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Spontaneity, Routine, and Homework: A Psychologist’s Reflections

By Nathaniel R. Strenger, Psy.D.

As a psychologist working with kids and teens, I join many parents across the country in burning a lot of brain power on the topic of homework right now.  Of course, August can be a tiring month full of transitions from plentiful free-time to another year of academic grind.   

After a long day of keeping themselves still at school, biological forces in kids’ bodies are screaming for spontaneity—running outside, pouring the Legos on the floor, or turning on the iPad.  Alas, homework beckons!  It is part of the growth of kids to learn the navigation of the tension between responsibility, routine, and spontaneity, and it is up to parents to teach it.  From a psychologist, here are a few starter tips: 

  1. Counterbalance daily homework with spontaneity.  Make sure you spend a little bit of time each day playing with your child.  Don’t just play, though.  Follow your child’s lead without injecting corrections, instead verbally celebrating and enjoying his or her (safe) impulses.
  2. Verbally and visually forecast the upcoming transition to homework time, triggering your child’s neurological system to start readying itself.  “We are having so much fun right now!  Get ready, in 15 minutes it will be time to transition to being calm for homework.”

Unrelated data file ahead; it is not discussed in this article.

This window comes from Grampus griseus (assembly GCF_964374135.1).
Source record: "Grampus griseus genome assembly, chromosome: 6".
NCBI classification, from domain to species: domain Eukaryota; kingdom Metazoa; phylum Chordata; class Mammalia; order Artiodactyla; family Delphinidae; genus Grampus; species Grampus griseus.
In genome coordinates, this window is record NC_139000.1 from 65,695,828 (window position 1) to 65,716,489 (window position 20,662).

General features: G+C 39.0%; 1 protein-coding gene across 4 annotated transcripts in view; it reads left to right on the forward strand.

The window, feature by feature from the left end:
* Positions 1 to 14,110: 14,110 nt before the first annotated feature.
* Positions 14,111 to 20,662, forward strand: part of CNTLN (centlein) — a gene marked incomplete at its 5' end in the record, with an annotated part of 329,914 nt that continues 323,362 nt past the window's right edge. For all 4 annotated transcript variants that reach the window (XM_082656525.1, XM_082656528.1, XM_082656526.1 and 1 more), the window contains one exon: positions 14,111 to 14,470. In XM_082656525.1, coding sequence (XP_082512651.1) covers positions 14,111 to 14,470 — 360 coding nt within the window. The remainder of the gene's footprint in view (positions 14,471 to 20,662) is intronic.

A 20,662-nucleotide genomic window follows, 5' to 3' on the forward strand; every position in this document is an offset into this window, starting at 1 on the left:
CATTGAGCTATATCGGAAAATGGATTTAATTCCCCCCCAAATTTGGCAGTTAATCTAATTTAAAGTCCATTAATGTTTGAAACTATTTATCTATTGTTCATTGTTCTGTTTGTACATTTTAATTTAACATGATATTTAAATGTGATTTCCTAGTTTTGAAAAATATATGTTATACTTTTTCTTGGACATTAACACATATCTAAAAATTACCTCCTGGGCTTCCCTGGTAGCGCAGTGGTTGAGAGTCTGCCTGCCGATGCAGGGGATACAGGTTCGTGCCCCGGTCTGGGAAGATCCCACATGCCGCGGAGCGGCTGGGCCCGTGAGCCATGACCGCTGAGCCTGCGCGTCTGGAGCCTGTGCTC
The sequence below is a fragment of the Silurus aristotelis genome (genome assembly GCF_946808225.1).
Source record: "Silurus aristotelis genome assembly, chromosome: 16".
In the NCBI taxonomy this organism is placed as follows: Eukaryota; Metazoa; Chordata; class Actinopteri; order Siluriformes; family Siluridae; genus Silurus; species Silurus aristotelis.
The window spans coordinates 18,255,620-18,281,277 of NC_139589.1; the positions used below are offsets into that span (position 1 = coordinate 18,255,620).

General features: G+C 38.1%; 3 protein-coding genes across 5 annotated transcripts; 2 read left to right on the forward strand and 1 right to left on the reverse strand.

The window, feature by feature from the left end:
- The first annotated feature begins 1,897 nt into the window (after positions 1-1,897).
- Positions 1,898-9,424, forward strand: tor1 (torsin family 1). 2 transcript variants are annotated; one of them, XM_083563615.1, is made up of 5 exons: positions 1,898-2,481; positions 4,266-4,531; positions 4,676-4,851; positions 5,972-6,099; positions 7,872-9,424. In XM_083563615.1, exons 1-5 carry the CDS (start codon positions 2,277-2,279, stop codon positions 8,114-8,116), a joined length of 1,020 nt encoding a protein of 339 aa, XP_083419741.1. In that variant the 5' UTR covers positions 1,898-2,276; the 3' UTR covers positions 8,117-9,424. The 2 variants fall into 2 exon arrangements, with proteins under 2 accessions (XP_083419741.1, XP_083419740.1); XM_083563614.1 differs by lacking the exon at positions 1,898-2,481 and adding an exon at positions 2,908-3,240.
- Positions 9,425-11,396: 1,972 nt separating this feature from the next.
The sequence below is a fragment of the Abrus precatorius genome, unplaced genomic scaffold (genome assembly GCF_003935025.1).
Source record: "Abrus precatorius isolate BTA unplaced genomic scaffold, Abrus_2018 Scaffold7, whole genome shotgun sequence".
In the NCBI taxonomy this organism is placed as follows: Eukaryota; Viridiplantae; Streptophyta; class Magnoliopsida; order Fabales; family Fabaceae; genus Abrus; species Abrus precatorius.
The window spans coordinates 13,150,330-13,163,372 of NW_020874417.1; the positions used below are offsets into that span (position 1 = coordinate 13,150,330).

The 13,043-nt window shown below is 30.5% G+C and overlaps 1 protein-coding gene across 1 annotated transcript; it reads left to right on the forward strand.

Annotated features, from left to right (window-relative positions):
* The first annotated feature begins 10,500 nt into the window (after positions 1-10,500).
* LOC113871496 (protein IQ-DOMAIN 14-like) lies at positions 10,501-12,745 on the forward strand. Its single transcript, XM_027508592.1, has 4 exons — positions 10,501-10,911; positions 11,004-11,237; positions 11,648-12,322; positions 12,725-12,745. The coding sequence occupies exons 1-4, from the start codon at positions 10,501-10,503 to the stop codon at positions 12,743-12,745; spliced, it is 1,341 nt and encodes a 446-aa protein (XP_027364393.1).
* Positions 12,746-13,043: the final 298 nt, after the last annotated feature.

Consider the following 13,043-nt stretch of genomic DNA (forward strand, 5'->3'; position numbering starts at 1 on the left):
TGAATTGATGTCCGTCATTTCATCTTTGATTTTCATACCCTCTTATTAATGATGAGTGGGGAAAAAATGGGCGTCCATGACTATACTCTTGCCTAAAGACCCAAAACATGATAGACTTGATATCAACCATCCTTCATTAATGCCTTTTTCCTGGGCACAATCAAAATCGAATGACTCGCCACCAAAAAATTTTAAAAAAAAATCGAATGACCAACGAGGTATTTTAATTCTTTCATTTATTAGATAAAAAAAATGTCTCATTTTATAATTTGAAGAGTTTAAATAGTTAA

3. Set apart homework time in multi-sensory ways. Alter the sights, sounds, and smells of homework time to help train the nonverbal body to focus in preparation for the ritual. 
  4. Make routines visual by tacking an illustrated after-school schedule to the refrigerator.  Include pictures, sequences, and order to help your child monitor the liturgy themselves.  

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Nathaniel R. Strenger, Psy.D. Is a licensed psychologist in full-time practice at the Center in Dallas. There he also serves as Clinical Advancement Coordinator, providing psychotherapy and assessments with kids, teens, families, adults, and members of the clergy.  He also devotes his time to public speaking, supervising training clinicians, and providing workshops for licensed staff.  He received his Doctorate of Psychology from the Fuller Graduate School of Psychology and holds a Masters in Theology from Fuller Theological Seminary.